Wednesday, February 10, 2010

maple oatmeal chocolate chip muffins

I never used to think I liked maple syrup. Then I went to Vermont and made some. I had been using sugar in my artwork at the time so maple syrup seemed like a logical direction to go while in VT. I only ever had the fake stuff as a kid so I thought that fake maple flavor was what maple was supposed to taste like. Then when I tried real maple syrup as an adult it just tasted wrong. I realize in retrospect that it's like thinking that fake apple flavor tastes the same as actual apples- they don't really have much in common. So anyway I thought I didn't like any of it. Then I started researching maple syrup. It's really just sugar. There is no fake maple flavor. The longer you cook it the more caramelized and smokey it gets and the darker in color it gets. So it's really more like more complex and interesting sugar. It was the only sugar available in the early US. When I first started tapping the trees I thought I had messed up because what comes out looks like water and is just barely sweet. This sap needs to reduce for hours- the official ratio is 40:1 sap to syrup. The last picture above is maple resin (for art...) that I made by reducing it even further. Anyway these muffins are made with maple syrup- it needs to be real maple syrup B grade. That is the darkest most complex one. I think maple and chocolate are an underrated combination-- and these muffins are perfection. I could not stop eating them. They are also reasonably healthy which is always a plus.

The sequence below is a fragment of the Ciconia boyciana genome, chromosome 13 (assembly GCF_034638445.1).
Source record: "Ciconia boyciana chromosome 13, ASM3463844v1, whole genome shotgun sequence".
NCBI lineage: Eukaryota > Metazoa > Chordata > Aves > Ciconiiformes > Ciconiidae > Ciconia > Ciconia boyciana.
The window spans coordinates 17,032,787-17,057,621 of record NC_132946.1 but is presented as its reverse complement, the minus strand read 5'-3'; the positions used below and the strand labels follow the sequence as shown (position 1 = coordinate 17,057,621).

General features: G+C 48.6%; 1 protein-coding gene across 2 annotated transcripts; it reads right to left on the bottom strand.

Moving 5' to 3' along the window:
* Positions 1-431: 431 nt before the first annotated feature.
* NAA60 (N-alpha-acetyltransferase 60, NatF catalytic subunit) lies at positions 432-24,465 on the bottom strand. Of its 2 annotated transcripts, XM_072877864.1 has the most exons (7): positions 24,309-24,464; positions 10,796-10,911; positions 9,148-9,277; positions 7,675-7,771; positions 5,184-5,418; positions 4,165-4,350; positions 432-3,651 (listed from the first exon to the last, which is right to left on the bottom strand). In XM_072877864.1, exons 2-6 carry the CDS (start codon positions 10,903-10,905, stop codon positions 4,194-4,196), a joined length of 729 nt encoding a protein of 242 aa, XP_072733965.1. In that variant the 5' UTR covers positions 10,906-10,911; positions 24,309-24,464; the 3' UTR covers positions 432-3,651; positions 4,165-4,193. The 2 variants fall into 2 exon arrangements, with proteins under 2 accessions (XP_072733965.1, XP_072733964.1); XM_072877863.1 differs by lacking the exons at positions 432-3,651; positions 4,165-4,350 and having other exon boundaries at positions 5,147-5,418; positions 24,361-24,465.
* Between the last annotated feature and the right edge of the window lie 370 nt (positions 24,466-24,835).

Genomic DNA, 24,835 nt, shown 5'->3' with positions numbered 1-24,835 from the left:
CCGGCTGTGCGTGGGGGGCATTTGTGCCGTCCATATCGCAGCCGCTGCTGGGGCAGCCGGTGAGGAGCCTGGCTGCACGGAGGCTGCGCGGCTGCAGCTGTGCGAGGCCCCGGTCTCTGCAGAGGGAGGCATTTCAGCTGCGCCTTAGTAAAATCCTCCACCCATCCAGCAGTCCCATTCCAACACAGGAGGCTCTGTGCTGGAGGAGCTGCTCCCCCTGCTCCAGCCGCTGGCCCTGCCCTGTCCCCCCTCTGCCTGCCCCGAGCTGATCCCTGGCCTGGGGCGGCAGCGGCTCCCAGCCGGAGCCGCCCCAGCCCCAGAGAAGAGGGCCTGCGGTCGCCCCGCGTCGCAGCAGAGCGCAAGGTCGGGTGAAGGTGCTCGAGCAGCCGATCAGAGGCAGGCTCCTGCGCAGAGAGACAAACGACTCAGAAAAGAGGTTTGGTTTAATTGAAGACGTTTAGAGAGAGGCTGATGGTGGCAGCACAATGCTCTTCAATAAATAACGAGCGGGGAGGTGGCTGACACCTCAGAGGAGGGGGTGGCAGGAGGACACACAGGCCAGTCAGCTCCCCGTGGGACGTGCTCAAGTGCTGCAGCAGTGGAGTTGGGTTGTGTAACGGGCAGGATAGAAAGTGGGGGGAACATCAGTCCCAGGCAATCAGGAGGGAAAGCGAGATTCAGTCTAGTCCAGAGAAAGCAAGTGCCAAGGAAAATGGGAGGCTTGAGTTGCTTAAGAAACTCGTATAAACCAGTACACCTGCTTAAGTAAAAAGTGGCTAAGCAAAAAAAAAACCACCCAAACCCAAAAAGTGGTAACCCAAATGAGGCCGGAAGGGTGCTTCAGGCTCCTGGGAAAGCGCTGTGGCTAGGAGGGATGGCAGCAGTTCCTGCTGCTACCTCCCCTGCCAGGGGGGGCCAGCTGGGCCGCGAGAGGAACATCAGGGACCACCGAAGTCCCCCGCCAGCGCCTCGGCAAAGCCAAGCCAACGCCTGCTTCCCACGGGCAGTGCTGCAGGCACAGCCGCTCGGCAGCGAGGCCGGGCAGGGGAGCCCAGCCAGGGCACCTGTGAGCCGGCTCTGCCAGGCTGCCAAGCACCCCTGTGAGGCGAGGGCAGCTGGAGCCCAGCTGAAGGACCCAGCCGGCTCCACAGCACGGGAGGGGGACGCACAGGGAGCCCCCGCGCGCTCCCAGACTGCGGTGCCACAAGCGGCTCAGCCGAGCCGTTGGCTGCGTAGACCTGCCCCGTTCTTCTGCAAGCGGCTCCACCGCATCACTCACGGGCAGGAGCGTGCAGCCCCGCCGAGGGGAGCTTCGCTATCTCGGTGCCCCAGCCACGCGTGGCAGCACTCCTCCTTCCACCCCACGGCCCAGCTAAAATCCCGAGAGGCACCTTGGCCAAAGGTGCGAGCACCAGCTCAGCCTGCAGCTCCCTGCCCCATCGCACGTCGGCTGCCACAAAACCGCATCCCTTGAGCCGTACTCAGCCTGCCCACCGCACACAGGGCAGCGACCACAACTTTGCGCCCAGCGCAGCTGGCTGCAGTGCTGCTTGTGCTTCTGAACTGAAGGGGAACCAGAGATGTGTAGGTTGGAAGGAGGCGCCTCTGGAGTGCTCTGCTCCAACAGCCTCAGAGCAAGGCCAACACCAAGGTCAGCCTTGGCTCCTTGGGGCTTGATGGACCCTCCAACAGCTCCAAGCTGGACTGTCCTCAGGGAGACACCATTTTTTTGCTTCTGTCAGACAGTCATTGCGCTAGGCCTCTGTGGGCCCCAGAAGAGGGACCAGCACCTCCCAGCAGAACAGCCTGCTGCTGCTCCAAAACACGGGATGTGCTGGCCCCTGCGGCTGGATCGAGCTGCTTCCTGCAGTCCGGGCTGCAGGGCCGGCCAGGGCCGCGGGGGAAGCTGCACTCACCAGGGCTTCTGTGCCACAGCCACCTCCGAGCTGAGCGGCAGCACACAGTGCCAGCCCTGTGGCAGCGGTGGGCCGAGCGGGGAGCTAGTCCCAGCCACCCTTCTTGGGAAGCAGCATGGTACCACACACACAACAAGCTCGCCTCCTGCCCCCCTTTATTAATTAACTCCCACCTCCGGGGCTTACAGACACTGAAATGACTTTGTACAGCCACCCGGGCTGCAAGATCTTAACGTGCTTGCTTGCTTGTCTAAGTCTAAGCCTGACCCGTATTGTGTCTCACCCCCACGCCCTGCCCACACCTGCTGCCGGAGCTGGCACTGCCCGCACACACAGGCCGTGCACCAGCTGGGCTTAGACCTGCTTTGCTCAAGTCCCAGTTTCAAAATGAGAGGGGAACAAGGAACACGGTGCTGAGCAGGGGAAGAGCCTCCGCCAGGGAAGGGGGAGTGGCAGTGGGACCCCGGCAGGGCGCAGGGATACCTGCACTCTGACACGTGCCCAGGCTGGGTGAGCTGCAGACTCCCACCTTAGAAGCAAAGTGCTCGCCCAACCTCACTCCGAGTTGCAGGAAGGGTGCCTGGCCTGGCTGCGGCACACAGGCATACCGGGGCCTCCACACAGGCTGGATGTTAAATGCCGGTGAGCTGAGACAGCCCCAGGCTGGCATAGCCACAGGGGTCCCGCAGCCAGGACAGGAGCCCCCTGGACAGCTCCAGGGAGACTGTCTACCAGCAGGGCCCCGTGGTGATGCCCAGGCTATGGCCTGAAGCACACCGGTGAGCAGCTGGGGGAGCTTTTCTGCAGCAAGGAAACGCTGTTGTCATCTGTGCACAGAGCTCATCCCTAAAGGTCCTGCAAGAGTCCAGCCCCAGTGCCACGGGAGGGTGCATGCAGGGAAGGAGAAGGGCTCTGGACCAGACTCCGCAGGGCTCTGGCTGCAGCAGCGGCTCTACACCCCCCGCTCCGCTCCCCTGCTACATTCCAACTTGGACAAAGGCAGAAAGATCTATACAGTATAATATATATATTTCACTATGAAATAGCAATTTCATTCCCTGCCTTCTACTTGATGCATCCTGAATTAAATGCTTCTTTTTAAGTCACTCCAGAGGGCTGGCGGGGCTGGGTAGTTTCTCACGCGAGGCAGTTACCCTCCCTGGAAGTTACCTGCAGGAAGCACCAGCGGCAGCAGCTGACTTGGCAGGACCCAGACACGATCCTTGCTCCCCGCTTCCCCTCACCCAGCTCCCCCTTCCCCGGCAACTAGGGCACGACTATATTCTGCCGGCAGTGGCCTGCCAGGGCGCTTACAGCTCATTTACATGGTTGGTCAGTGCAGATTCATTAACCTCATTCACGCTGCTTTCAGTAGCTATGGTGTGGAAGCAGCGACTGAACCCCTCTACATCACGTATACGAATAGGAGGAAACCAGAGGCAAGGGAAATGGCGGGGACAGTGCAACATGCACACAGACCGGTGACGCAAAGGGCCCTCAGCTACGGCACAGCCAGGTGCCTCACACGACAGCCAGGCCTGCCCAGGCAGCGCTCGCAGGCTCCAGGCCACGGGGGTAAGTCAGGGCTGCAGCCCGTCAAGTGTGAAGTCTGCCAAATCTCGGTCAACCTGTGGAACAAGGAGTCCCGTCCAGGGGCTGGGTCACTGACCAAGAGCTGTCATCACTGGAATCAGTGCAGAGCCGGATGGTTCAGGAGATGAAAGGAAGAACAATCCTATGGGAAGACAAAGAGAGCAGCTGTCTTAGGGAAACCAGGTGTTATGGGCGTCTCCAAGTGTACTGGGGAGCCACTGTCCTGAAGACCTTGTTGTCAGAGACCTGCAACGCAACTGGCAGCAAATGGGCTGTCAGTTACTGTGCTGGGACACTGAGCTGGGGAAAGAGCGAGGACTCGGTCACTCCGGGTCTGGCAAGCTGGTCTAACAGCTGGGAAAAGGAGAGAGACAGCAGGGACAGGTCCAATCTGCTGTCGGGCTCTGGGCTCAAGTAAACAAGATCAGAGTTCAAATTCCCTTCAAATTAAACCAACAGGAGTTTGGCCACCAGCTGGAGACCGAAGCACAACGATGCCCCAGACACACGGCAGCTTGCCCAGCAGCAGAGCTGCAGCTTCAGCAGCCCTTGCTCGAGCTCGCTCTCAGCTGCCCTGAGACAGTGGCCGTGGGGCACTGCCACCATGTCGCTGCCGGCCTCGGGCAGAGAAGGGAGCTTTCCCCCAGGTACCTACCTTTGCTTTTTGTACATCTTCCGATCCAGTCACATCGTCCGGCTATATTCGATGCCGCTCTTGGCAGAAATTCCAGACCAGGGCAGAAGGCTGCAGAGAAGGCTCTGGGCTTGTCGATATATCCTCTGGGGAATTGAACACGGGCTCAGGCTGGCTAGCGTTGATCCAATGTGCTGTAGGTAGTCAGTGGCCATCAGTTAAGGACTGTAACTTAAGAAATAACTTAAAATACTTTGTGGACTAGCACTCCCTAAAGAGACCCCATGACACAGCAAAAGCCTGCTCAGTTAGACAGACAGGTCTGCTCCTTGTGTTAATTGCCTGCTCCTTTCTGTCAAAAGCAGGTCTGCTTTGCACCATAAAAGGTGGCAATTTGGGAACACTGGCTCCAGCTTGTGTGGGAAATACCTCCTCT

Maple Oatmeal Chocolate Chip Muffins
  • 1 cup ap flour
  • 1 cup white whole wheat flour
  • 1 cup rolled oats
  • 2 teas. baking powder
  • 1/2 teas. baking soda
  • 2 1/2 teas. cinnamon
  • 1/2 teas. coarse salt
  • 3/4 cup greek yogurt
  • 1/4 cup milk
  • 1/2 cup applesauce
  • 1/2 maple syrup (grade b)
  • 1/2 cup dark brown sugar
  • 1/2 cup vegetable oil
  • 1 large egg
  • 2 1/2 teas. vanilla
  • 1 cup mini chocolate chips

Preheat oven to 400 F. Combine dry ingredients in a large bowl and whisk to blend. Whisk together the wet ingredients. Make a well in the dry ingredients and pour in the wet. Stir until just blended and then fold in the chocolate chips.

This will make between 12 and 18 muffins depending on the size of your muffin tins- mine are old so they usually make more than the newfangled ones. (Because muffin tins have apparently gotten bigger over the years) Line the pans with paper muffin cups and fill nearly to the top. Bake until a toothpick comes out clean 25-30 minutes.


Anonymous said...

these look delicious! now i know what i'll be baking this weekend ;)

can i just use normal yogurt instead of greek yogurt? what's the difference?

Jessie said...

thanks! greek yogurt is much thicker than american style-- so if you use regular yogurt just substitute it for the milk too, that way you have about the same amount of liquid. (ie a cup of regular yogurt and no milk)